The Irrawaddy

Architects Group Plans Forum to Air Shwedagon Concerns

The crowd at Shwedagon Pagoda on the Full Moon Day of Tabaung on Mar. 4. (Photo: Sai Zaw / The Irrawaddy)

RANGOON — A forum to discuss the preservation of Shwedagon Pagoda will be held on the weekend, in response to concerns that nearby construction projects will affect the structural integrity of the sacred site.

Maw Lin, one of the organizers and the vice president of the Association of Myanmar Architects (AMA), said that the forum would feature architects, geologists, civil engineers, and water and soil experts.

“The aim of the meeting will be to generate ideas to prolong the existence of the pagoda, and to present suggestions to the government about what kind of development projects should be allowed in its vicinity,” he told The Irrawaddy.

In January the Myanmar Investment Commission (MIC) halted work on five construction projects over 71 acres in the vicinity of Shwedagon Pagoda, pending a review from the Myanmar Engineers Society and the municipal High-Rise Inspection Committee. The four-week suspension was extended on Mar. 7 and appears to remain in force.

At 22 acres, Dagon City 1 is the second largest of the five developments. The mixed-use residential and commercial project, a 70-30 joint venture between the international Marga Landmark syndicate and local partner Thu Kha Yadanar, has been a particular target for community concern.

Around 10,000 people have joined a “Saving Shwedagon Pagoda Campaign” Facebook page since it was created on Monday. Moderators of the page, who have been promoting the forum, have also made calls for a petition campaign to begin next month.

Though there has been no definitive, expert opinion made public which argues that any of the five developments would impact the pagoda or its surroundings, many of the page’s subscribers have claimed that the excavations planned for Dagon City 1 pose a risk to Shwedagon.

“We don’t care if Marga invests in 100-storey buildings far away from Shwedagon, and we have no intention of ruining Marga’s interests,” one user wrote. “We are just protecting Shwedagon as a national cause from something bad happening.”

A statement from Marga Landmark on May 9 said that the MIC had appointed a taskforce to review the project’s master plan, approved by the MIC in Mar. 2014, based on recommendations from the Engineering Society. Marga said the review is understood to be focused on water drainage and road systems.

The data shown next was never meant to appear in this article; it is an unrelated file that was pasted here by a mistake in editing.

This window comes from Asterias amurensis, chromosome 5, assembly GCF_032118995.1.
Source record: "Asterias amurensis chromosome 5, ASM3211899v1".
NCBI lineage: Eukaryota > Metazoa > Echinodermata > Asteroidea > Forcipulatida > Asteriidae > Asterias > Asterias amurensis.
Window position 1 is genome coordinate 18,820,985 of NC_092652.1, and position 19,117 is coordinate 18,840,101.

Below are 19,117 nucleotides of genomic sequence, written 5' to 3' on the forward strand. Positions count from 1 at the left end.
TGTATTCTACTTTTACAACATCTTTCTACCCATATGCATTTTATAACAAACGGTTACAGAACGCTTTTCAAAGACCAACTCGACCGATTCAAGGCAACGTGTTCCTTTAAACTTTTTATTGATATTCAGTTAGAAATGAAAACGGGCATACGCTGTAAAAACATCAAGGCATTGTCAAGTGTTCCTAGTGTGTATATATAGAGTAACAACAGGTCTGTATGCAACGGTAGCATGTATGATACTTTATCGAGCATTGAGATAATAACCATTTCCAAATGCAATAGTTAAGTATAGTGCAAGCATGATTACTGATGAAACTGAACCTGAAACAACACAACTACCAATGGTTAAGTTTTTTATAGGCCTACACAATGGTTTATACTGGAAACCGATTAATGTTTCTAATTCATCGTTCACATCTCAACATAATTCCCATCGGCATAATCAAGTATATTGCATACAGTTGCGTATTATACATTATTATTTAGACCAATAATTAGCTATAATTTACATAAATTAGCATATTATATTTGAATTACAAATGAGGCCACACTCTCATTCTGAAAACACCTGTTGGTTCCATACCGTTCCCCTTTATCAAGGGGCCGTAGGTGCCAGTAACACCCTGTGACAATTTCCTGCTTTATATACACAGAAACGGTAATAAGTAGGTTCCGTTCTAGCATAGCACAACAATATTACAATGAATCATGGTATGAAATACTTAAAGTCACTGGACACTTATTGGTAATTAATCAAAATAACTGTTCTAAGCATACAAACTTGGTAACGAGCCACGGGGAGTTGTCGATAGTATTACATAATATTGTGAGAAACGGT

According to documents provided to The Irrawaddy, the MIC assigned responsibility for the review to the Yangon City Development Committee, and the taskforce’s terms of reference include a study of whether the developments could affect the foundation of Singuttara Hill, where Shwedagon and two other pagodas are situated. Dagon City 2, a project solely developed by Thu Kha Yadanar, agreed in February to set back two blocks which encroached upon Alan Pya Pagoda (also known as Signal Pagoda).

Final approval of the five developments will rest with the Myanmar Investment Commission.

Comment on Sunday’s forum was sought from Marga Landmark. The Irrawaddy did not receive a response before publication time. In its May 9 statement, Marga said that it understood from the MIC chairman that the review was being conducted with a view to Dagon City 1 continuing.

“Marga Landmark [has] reassured the authorities that Dagon City One will be carried out with the utmost care and due diligence without affecting the foundations of Singuttra Hill and the underground water,” the statement read.

Marga’s assurances have not placated those opposed to the five developments. Sun Oo, the president of the AMA who will moderate Sunday’s forum, told The Irrawaddy that an open letter calling for the preservation of the country’s most prominent religious monument will be sent to President Thein Sein.

“We will let him know that the pagoda is now under threat, and suggest that…any projects near it should be considered after a thorough consultation with experts,” he said.